These results mean that biphenyl is considered to have a low potential for long-range transport in air (i.e. CTD < 700 km). This is in agreement with the statement that it degrades rapidly in atmosphere, and the SAR has been revised accordingly.
|Ecotoxicity||Provide additional detail about the predicted toxicity value for the earthworm.||Additional information about the predicted toxicity value for the earthworm has been added to the SAR.|
Details about the MATC value (0.23 mg/L) for the 24 hour Daphnia study (Gersich) should be added.
Rather than using the Maximum Allowable Toxic Concentration (MATC) please use the No Observed Effects Concentration (NOEC) (0.17 mg/L) from the 21-day Daphnia magna study (Gersich et al. 1989) as the value for chronic toxicity. Alternatively, use the lower value for (NOEC = 40 µg/L) from the Gersich study to characterize the aquatic toxicity of biphenyl.
Consider replacing the 24-hour LC50 of 1.3 mg/L for Daphnia magna with the 48-hour LC50 of 0.36 mg/L.
Details about the MATC value are not required in the SAR because the MATC value was not chosen as the CTV.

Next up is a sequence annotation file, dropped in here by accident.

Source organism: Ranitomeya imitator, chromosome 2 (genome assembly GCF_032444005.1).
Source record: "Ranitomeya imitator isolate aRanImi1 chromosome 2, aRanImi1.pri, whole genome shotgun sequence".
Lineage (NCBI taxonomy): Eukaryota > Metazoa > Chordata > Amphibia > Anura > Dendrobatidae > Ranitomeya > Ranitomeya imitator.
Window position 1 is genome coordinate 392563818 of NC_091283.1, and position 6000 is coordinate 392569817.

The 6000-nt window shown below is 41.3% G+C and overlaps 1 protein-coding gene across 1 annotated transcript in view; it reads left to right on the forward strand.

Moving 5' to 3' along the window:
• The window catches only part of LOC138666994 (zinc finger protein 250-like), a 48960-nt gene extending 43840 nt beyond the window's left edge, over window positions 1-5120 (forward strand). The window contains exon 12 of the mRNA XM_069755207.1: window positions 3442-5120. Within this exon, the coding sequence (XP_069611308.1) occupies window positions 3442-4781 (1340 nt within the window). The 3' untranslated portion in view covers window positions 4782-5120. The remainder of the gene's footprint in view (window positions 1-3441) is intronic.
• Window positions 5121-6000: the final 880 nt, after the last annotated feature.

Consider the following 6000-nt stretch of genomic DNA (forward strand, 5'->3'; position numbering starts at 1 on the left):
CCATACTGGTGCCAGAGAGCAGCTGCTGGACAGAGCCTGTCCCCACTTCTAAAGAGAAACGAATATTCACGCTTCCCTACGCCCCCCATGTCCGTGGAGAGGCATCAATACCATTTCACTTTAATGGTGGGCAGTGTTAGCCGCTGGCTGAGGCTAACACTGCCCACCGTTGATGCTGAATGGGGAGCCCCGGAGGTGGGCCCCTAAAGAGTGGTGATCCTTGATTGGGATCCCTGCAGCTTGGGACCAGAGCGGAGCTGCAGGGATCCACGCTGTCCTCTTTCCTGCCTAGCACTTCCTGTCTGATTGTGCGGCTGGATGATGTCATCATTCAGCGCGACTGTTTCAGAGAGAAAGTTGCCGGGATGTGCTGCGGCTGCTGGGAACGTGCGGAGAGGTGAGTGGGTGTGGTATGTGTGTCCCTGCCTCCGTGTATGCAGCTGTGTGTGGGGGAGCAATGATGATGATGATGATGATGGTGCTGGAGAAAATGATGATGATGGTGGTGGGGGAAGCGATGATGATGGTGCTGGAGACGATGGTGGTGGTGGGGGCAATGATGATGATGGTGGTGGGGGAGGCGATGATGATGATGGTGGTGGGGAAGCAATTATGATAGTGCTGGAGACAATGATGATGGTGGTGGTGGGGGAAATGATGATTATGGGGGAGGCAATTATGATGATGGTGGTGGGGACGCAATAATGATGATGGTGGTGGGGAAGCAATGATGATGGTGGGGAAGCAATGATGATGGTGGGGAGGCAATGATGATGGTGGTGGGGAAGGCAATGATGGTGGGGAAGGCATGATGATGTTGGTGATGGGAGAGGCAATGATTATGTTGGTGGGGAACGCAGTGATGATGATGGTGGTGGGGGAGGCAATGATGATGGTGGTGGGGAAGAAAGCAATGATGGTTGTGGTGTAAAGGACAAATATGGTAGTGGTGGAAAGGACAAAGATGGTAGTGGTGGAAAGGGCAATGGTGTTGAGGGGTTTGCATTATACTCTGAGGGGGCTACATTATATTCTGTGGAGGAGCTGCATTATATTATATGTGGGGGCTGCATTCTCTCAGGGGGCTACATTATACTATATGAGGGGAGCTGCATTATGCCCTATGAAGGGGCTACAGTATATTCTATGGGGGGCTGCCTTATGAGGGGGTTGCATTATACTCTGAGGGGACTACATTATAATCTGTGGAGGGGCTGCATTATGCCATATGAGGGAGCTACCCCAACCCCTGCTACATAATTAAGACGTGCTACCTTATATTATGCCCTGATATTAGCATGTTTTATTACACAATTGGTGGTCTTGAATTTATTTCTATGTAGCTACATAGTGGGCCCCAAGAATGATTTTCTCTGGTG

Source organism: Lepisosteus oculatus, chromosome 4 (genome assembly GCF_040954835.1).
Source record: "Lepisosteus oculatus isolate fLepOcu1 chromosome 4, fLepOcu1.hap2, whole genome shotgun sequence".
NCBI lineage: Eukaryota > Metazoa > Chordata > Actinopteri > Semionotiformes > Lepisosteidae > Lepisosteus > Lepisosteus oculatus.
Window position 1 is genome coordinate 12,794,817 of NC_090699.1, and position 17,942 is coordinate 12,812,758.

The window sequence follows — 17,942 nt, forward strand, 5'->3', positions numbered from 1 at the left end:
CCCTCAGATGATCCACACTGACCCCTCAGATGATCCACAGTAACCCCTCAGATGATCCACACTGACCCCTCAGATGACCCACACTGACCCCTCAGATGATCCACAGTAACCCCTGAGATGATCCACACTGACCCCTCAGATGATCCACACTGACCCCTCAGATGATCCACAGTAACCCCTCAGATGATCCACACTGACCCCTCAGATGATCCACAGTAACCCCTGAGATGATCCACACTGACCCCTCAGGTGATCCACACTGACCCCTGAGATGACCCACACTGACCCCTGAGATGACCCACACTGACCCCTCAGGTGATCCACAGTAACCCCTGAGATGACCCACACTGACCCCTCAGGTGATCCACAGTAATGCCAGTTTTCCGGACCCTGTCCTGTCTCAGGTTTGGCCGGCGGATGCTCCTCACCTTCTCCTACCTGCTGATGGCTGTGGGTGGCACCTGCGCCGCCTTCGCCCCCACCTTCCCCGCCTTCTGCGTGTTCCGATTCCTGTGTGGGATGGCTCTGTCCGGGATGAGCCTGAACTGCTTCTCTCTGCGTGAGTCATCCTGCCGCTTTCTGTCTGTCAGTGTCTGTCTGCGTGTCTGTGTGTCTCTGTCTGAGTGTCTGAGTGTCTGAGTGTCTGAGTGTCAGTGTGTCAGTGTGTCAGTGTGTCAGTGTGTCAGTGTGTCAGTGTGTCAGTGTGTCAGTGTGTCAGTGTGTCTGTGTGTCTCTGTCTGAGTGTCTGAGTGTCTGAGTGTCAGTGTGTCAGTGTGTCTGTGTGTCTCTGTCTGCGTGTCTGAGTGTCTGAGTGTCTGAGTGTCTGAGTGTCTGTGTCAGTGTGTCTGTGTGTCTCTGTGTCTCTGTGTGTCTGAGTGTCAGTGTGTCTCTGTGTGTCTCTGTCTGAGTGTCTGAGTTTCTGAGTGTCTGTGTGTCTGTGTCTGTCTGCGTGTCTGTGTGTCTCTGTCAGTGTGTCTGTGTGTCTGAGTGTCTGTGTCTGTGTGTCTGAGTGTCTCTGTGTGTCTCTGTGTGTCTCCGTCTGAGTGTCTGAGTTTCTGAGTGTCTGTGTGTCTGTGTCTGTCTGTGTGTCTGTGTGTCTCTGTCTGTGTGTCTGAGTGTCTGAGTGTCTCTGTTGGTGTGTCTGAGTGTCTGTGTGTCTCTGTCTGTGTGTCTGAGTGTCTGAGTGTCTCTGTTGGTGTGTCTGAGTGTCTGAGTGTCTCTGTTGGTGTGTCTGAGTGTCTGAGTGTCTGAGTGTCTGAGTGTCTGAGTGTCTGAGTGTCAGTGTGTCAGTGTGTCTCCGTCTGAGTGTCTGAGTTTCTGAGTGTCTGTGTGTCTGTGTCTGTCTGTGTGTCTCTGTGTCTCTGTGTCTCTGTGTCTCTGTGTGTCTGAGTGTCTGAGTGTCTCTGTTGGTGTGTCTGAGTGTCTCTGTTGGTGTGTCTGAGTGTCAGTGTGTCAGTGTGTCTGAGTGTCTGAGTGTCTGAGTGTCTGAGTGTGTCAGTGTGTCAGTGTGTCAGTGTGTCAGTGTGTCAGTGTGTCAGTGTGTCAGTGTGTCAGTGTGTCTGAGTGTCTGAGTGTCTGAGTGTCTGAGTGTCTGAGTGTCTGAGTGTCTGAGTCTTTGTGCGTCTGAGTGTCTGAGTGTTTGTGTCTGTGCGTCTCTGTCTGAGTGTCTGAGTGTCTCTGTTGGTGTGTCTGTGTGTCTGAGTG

The chronic (21-day) NOEC and LOEC values, as well as the 48 hour LC50 of 0.36 mg/L from the Daphnia study by Gersich et al. (1989), have been added to the SAR.
The CTV chosen for characterizing effects to aquatic organisms is now the lowest acute value (48-hour LC50 of 0.36 mg/L for Daphnia );.
Items 10, 16, and 29 in the robust study summary (RSS) for the Gersich study need to be revised.
Consideration also should be given to adding the Klimisch reliability scores to the data.
|Revisions have been made to the robust study summary (RSS) for the Gersich et al. (1989) study. RSSs, which document the reliability of studies, are now part of the supporting documentation for the SAR.|